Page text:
at the presence of new or newish music. (That could certainly not be claimed in
the present case.)
I recently spent four days in St. Petersburg, timed to coincide with the
annual Stars of the White Nights Festival. Yet the most memorable singing I
heard was neither at the Mariinsky Theater nor any other performance hall. It
was in the small, nearly empty church built for the last Tsar, Nicholas II, at
As I walked up Exhibition Road on my way to the Royal Albert Hall, I passed a busking tuba player whose fairground ditties were enlivened by bursts of flame which shot skyward from the bell of his instrument, to the amusement and bemusement of a rapidly gathering pavement audience.
A brilliant theatrical event, bringing Handel’s theatre of the mind to
life on stage
‘Here, thanks be to God, my opera is praised to the skies and there is nothing in it which does not please greatly.’ So wrote Antonio Vivaldi to Marchese Guido Bentivoglio d’Aragona in Ferrara in 1737.
22 Nov 2004
Verdi's Macbeth at Madrid
Macbeth and the darkness Madrid Teatro Real 11/10/2004 - Giuseppe Verdi: Macbeth Carlos álvarez (Macbeth), Paoletta Marrocu (Lady Macbeth), Aquiles Machado (Macduff), Guillermo Orozco (Malcolm), Carlo Colombara (Banquo). Orchestra and Chorus of the Teatro Real, Jesus Lopez Cobos (Musical Conductor),...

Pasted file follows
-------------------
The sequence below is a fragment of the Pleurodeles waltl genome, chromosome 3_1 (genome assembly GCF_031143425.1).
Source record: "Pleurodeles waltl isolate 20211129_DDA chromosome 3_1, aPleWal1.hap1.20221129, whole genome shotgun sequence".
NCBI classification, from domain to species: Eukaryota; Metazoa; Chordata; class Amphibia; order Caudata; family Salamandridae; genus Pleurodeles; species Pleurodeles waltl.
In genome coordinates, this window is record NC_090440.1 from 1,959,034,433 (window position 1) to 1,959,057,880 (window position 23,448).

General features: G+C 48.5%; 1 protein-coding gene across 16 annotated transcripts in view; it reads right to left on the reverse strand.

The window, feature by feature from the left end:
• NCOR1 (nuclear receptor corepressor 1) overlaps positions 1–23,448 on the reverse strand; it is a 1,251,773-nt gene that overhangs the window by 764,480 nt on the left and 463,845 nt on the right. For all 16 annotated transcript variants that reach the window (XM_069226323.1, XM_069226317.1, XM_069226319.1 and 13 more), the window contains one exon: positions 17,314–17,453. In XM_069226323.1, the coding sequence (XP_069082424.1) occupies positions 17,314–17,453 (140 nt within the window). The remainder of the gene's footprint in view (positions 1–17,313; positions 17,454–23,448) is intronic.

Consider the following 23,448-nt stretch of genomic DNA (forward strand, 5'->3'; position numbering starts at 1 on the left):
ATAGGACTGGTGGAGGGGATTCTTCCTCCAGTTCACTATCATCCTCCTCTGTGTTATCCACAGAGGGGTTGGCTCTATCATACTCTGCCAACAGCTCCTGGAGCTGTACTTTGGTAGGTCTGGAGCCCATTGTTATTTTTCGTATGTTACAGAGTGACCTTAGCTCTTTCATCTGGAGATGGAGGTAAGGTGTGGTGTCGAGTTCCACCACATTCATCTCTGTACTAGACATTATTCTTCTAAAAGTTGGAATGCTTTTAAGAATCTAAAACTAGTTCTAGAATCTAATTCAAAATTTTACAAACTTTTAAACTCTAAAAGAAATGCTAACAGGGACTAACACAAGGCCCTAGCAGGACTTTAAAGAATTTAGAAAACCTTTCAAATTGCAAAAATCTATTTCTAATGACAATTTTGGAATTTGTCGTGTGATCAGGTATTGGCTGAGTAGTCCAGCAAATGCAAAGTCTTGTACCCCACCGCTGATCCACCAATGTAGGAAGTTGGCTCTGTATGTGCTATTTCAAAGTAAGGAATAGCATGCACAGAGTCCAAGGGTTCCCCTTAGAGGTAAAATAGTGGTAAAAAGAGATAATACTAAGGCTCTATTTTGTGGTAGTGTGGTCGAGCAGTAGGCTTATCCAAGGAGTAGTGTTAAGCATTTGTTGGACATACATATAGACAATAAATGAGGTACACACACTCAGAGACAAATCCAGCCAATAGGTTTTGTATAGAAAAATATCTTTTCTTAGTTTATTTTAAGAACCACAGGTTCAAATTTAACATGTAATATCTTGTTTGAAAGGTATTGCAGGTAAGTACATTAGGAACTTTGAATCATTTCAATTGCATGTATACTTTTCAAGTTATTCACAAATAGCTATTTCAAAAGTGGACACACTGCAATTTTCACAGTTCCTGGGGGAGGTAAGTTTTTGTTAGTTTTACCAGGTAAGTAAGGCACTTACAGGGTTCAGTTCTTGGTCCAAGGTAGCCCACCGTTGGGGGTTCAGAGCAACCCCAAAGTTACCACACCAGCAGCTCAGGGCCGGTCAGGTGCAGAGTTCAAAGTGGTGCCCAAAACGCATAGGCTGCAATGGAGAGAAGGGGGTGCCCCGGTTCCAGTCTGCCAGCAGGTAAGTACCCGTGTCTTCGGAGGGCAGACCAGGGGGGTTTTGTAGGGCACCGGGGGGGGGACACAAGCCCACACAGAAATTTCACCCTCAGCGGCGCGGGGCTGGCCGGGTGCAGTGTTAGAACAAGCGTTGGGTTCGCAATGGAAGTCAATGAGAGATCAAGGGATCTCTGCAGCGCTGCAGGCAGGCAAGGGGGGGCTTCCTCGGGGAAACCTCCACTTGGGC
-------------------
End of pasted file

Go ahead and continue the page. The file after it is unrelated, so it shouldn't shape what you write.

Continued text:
Macbeth and the darkness
Giuseppe Verdi: Macbeth
Carlos álvarez (Macbeth), Paoletta Marrocu (Lady Macbeth), Aquiles Machado (Macduff), Guillermo Orozco (Malcolm), Carlo Colombara (Banquo). Orchestra and Chorus of the Teatro Real, Jesus Lopez Cobos (Musical Conductor), Antonio Fauró (Chorus Conductor), Gerardo Vera (Stage Director).
The Verdi's first Shakespearean adaptation, released in 1847, arrived at Madrid's Teatro Real Season, performed in the version that the Italian composer made in 1865, in a co-production with the Asociación Bilbaína de Amigos de la ópera. The strength of Carlos Alvarez and Paoletta Marrocu, in the paper of the mythical couple, together with the charm of Aquiles Machado in the role of the loyal Macduff, gathered the approval of the public attending at the Teatro Real in a production where Gerardo Vera, current director of the National Dramatic Center, debuted in the Real as stage director. Vera's version, faithful to the dark and shady colors with which Verdi draws his pentagram, transported the scene from the Scottish castle to a World War I bunker, fact not approved by a part of the Madrid public who did not doubt to openly disapprove it. Also the musical director, Jesus Lopez Cobos, made debut in this opera, the only one from the Italian composer that he had never conducted. Lopez Cobos followed, as he had announced, the detailed annotations that Verdi left in the score, and collected with it the recognition of the audience. He obtained a pleasing and powerful sound from the Symphonic while was gradually increasing the tension after an anodyne first act. Antonio Fauró made a good work with the choir, who sounded rounder than other times.